DARPA program managers may often themselves foster a specific concept or technological approach that they seek to explore and develop. But almost never are they the main, let alone sole, investigator of the concept/approach. Rather it is DARPA’s motif to instigate cooperation among a group of forward-looking researchers and operational experts. In this sense, DARPA’s success depends on it being a leader and catalyst in developing this community of interest.

  • Define challenges, develop solution concepts, and demonstrate them

One aspect of DARPA’s success has been efforts to define strategic challenges in detail. Since its inaugural Presidential Issues, DARPA has been problem focused, seeking breakthrough, change-state approaches to overcome daunting issues. This has been true in the military realm from the outset. DARPA-sponsored researchers under Project DEFENDER conducted detailed assessments of intercontinental missile phenomena for both defense and offense. For example, in the 1960s and 1970s, DARPA funded studies at the then new Institute for Defense Analyses on missile offense and defense first under the STRAT-X project on ICBM offense-defense followed by then PEN-X study which assessed both U.S. and Soviet capabilities to penetrate missile defense systems. Subsequently, in the late 1970s, DARPA funded studies to understand how the Warsaw Pact was postured against Western Europe in order to determine how technology could provide a means to offset the Warsaw Pact’s numerical and geographic advantages. According to Transformation and Transition: DARPA’s Role in Fostering an Emerging Revolution in Military Affairs, a paper by the Institute for Defense Analyses, this planning led to DARPA research in both stealth and standoff precision strike, which provided the basis for Secretary of Defense Harold Brown’s and Director of Defense Research and Engineering William Perry’s “offset strategy”.6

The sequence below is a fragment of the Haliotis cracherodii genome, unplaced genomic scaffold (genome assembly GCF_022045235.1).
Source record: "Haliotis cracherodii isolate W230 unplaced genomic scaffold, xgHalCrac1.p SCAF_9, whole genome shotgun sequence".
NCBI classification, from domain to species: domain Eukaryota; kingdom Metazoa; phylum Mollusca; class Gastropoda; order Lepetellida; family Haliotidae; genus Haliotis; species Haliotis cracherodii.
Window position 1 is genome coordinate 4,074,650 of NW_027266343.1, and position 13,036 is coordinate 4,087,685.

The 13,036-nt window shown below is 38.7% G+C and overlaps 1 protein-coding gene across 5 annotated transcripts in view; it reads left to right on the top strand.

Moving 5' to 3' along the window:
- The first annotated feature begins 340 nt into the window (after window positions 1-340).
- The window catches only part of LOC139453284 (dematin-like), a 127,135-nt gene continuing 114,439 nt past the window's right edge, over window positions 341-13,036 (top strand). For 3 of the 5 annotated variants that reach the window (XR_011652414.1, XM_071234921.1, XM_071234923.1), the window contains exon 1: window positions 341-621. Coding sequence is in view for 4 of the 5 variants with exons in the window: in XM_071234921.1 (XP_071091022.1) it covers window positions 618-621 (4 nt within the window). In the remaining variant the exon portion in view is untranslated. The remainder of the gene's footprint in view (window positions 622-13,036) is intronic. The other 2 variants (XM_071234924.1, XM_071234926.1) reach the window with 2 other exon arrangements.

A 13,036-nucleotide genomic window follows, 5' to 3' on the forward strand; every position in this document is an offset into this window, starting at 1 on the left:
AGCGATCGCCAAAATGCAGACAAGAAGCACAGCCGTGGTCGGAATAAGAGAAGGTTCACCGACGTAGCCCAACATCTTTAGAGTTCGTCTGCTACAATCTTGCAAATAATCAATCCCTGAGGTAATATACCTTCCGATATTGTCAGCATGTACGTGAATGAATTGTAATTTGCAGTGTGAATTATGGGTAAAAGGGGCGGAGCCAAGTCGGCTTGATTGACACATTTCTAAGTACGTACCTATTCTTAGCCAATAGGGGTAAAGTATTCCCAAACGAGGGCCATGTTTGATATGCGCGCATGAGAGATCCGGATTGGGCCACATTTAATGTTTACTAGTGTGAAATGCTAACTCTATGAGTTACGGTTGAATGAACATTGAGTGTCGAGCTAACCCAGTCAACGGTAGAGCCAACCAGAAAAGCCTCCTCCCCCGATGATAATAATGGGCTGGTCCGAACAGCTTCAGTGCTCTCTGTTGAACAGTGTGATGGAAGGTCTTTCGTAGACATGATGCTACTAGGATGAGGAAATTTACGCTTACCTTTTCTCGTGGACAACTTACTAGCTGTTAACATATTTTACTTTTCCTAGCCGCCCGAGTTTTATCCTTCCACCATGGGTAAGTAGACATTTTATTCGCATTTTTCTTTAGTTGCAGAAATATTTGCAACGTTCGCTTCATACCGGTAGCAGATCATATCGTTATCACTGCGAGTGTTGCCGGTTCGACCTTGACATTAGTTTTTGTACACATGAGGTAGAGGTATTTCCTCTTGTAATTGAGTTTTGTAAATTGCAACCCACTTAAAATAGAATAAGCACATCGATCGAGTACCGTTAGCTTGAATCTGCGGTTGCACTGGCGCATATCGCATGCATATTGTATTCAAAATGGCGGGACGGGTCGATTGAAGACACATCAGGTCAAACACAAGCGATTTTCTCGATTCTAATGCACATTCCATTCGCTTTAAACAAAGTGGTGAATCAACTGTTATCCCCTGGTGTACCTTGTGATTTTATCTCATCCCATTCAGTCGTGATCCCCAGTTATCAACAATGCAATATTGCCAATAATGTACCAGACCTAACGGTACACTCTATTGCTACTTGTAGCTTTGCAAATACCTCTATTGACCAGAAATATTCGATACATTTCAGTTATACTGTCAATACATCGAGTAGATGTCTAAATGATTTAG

Such detailed conceptual work also facilitated DARPA’s non-military research—explicitly that in information technology. J. C. R. Licklider came to DARPA as head of the Information Processing Techniques Office with a vision on man-computer symbiosis that grew in specificity as he collaborated with others, especially Robert Taylor, to present a perspective of internetted computers providing capabilities for collaboration and data interchange amongst researchers.7 Some of this work is described in Licklider’s article, “Man-Computer Symbiosis”, and Licklider and Taylor’s, “The Computer as a Communications Device”.

Tension Between DARPA Roles